This volume offers an English translation of John of St. Thomas’s Cursus theologicus I, question I, disputation 2. In this particular text, the Dominican master raises questions concerning the scientific status and nature of theology. At issue, here, are a number of factors: namely, Christianity’s continual coming to terms with the “Third Entry” of Aristotelian thought into Western Christian intellectual culture – specifically the Aristotelian notion of ‘science’ and sacra doctrina’s satisfaction of those requirements – the Thomistic-commentary tradition, and the larger backdrop of the Iberian Peninsula’s flourishing “Second Scholasticism.”
In this latter context, John of St. Thomas applies the theological principles of Thomas Aquinas to the Scholastic disputes preoccupying Thomist, Franciscan, and Jesuit theologians, such as Cajetan, Bañez, Luis de Molina, Vazquez, Suárez – to name only a few – in a tour de force of theological thinking throughout the entire period of Scholasticism. In the process – and not insignificantly – the status quaestionis of theology’s scientific character is clearly framed and answered according to John’s satisfaction.
Key to John of St. Thomas’s resolution of the question is his understanding of the continuity of the power of human reason with the super-intelligibility of divine revelation spelled out in terms of what he calls “virtual revelation.” This text presented in this volume is a quintessential example of the deep and abiding harmony that flourished between faith and reason as well as grace and nature within the golden era of Baroque Scholasticism.
John and George Keats—Man of Genius and Man of Power, to use John’s words—embodied sibling forms of the phenomenon we call Romanticism. George’s 1818 move to the western frontier of the United States, an imaginative leap across four thousand miles onto the tabula rasa of the American dream, created in John an abysm of alienation and loneliness that would inspire the poet’s most plangent and sublime poetry. Denise Gigante’s account of this emigration places John’s life and work in a transatlantic context that has eluded his previous biographers, while revealing the emotional turmoil at the heart of some of the most lasting verse in English.In most accounts of John’s life, George plays a small role. He is often depicted as a scoundrel who left his brother destitute and dying to pursue his own fortune in America. But as Gigante shows, George ventured into a land of prairie fires, flat-bottomed riverboats, wildcats, and bears in part to save his brothers, John and Tom, from financial ruin. There was a vital bond between the brothers, evident in John’s letters to his brother and sister-in-law, Georgina, in Louisville, Kentucky, which run to thousands of words and detail his thoughts about the nature of poetry, the human condition, and the soul. Gigante demonstrates that John’s 1819 Odes and Hyperion fragments emerged from his profound grief following George’s departure and Tom’s death—and that we owe these great works of English Romanticism in part to the deep, lasting fraternal friendship that Gigante reveals in these pages.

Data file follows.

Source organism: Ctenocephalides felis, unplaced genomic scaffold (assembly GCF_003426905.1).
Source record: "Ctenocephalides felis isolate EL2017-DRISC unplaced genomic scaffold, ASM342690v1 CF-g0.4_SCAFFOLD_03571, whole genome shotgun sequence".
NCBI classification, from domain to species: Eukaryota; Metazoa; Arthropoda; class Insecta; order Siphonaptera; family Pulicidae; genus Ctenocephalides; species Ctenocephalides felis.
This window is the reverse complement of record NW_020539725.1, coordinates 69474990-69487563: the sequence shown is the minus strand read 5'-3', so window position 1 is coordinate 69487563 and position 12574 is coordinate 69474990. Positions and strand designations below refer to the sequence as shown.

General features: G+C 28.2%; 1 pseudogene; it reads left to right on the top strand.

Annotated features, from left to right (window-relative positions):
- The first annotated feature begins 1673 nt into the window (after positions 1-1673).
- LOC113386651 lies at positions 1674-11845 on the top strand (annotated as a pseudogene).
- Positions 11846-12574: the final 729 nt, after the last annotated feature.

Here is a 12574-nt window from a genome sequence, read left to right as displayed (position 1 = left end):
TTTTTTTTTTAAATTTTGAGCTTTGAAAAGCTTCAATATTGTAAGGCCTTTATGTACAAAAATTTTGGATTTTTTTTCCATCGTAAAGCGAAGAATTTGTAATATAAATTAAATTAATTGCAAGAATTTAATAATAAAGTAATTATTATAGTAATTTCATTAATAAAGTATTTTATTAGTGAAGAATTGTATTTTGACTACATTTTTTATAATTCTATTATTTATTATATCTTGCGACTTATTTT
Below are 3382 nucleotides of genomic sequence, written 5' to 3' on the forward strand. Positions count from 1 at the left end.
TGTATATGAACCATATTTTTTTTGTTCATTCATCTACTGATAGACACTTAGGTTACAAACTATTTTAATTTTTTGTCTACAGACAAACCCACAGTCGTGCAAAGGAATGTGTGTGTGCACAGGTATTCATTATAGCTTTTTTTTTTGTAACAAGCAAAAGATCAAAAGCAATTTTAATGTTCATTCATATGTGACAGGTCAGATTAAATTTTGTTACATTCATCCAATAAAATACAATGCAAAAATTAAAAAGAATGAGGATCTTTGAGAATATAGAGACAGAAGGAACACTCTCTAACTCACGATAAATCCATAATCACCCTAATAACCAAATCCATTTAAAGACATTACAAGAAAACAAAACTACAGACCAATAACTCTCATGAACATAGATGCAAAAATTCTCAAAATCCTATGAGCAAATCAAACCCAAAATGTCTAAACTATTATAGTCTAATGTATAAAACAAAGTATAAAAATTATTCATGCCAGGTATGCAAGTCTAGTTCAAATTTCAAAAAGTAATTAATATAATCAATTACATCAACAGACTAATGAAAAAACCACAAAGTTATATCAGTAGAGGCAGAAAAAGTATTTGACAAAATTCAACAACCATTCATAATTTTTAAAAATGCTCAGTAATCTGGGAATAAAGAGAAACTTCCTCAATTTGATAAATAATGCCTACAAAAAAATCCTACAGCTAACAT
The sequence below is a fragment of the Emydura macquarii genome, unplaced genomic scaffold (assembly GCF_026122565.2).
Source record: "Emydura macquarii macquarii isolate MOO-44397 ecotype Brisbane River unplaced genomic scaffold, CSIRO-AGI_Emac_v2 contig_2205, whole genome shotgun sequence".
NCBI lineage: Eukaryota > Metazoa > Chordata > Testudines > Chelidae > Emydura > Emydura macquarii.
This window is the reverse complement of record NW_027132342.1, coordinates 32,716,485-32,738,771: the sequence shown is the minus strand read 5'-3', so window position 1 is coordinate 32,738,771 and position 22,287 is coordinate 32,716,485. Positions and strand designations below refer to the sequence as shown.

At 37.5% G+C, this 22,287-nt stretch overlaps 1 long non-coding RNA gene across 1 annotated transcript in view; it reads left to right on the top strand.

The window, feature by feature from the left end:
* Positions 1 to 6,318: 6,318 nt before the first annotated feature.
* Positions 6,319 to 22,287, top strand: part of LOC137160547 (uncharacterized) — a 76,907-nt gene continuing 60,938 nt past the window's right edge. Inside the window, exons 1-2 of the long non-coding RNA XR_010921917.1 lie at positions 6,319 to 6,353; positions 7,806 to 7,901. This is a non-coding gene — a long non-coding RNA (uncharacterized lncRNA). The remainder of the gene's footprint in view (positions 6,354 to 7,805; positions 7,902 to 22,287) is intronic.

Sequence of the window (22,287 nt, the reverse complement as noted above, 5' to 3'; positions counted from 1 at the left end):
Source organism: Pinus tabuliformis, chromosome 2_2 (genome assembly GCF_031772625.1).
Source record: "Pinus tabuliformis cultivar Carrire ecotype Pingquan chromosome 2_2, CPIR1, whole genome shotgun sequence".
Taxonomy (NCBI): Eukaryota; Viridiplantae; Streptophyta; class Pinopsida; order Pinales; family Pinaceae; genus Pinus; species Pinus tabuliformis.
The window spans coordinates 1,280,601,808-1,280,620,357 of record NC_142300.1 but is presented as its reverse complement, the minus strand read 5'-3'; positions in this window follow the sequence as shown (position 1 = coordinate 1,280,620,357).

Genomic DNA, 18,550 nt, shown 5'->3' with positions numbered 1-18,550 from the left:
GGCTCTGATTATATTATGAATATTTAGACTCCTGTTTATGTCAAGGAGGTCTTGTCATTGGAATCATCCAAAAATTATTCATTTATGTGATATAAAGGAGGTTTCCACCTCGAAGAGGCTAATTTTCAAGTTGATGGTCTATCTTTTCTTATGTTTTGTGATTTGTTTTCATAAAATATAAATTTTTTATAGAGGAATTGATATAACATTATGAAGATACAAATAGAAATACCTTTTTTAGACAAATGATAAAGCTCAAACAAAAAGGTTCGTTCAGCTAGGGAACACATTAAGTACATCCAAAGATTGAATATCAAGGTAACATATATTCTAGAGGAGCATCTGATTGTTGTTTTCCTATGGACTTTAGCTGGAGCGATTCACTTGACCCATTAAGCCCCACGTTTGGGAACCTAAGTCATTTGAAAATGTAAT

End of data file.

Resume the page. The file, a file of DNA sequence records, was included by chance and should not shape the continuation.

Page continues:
An extraordinary illustrated biography of a Métis man and Anishinaabe woman navigating great changes in their homeland along the U.S.–Canada border in the early twentieth century
John Linklater, of Anishinaabeg, Cree, and Scottish ancestry, and his wife, Tchi-Ki-Wis, of the Lac La Croix First Nation, lived in the canoe and border country of Ontario and Minnesota from the 1870s until the 1930s. During that time, the couple experienced radical upheavals in the Quetico–Superior region, including the cutting of white and red pine forests, the creation of Indian reserves/reservations and conservation areas, and the rise of towns, tourism, and mining. With broad geographical sweep, historical significance, and biographical depth, Making the Carry tells their story, overlooked for far too long.
John Linklater, a renowned game warden and skilled woodsman, was also the bearer of traditional ecological knowledge and Indigenous heritage, both of which he was deeply committed to teaching others. He was sought by professors, newspaper reporters, museum personnel, and conservationists—among them Sigurd Olson, who considered Linklater a mentor. Tchi-Ki-Wis, an extraordinary craftswoman, made a sweeping array of necessary yet beautiful objects, from sled dog harnesses to moose calls to birch bark canoes. She was an expert weaver of large Anishinaabeg cedar bark mats with complicated geometric designs, a virtually lost art.